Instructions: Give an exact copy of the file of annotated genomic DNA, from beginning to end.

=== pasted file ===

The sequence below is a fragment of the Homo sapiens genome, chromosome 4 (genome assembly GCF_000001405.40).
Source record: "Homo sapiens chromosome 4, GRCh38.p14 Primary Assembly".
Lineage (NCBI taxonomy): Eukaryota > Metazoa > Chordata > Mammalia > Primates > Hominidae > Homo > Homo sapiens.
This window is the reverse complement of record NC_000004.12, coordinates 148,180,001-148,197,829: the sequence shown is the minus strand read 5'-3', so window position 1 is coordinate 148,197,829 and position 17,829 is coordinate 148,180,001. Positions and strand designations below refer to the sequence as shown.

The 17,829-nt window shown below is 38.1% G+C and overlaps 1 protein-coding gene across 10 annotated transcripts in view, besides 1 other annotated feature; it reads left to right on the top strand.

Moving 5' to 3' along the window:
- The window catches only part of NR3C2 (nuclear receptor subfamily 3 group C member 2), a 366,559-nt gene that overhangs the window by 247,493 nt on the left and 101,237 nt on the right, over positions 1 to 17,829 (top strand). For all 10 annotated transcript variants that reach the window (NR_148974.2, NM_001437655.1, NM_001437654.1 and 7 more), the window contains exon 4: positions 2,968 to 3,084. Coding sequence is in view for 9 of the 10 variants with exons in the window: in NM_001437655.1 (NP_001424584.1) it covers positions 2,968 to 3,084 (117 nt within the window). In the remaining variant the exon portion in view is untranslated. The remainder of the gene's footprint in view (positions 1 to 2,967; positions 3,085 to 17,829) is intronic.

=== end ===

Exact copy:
The sequence below is a fragment of the Homo sapiens genome, chromosome 4 (genome assembly GCF_000001405.40).
Source record: "Homo sapiens chromosome 4, GRCh38.p14 Primary Assembly".
Lineage (NCBI taxonomy): Eukaryota > Metazoa > Chordata > Mammalia > Primates > Hominidae > Homo > Homo sapiens.
This window is the reverse complement of record NC_000004.12, coordinates 148,180,001-148,197,829: the sequence shown is the minus strand read 5'-3', so window position 1 is coordinate 148,197,829 and position 17,829 is coordinate 148,180,001. Positions and strand designations below refer to the sequence as shown.

The 17,829-nt window shown below is 38.1% G+C and overlaps 1 protein-coding gene across 10 annotated transcripts in view, besides 1 other annotated feature; it reads left to right on the top strand.

Moving 5' to 3' along the window:
- The window catches only part of NR3C2 (nuclear receptor subfamily 3 group C member 2), a 366,559-nt gene that overhangs the window by 247,493 nt on the left and 101,237 nt on the right, over positions 1 to 17,829 (top strand). For all 10 annotated transcript variants that reach the window (NR_148974.2, NM_001437655.1, NM_001437654.1 and 7 more), the window contains exon 4: positions 2,968 to 3,084. Coding sequence is in view for 9 of the 10 variants with exons in the window: in NM_001437655.1 (NP_001424584.1) it covers positions 2,968 to 3,084 (117 nt within the window). In the remaining variant the exon portion in view is untranslated. The remainder of the gene's footprint in view (positions 1 to 2,967; positions 3,085 to 17,829) is intronic.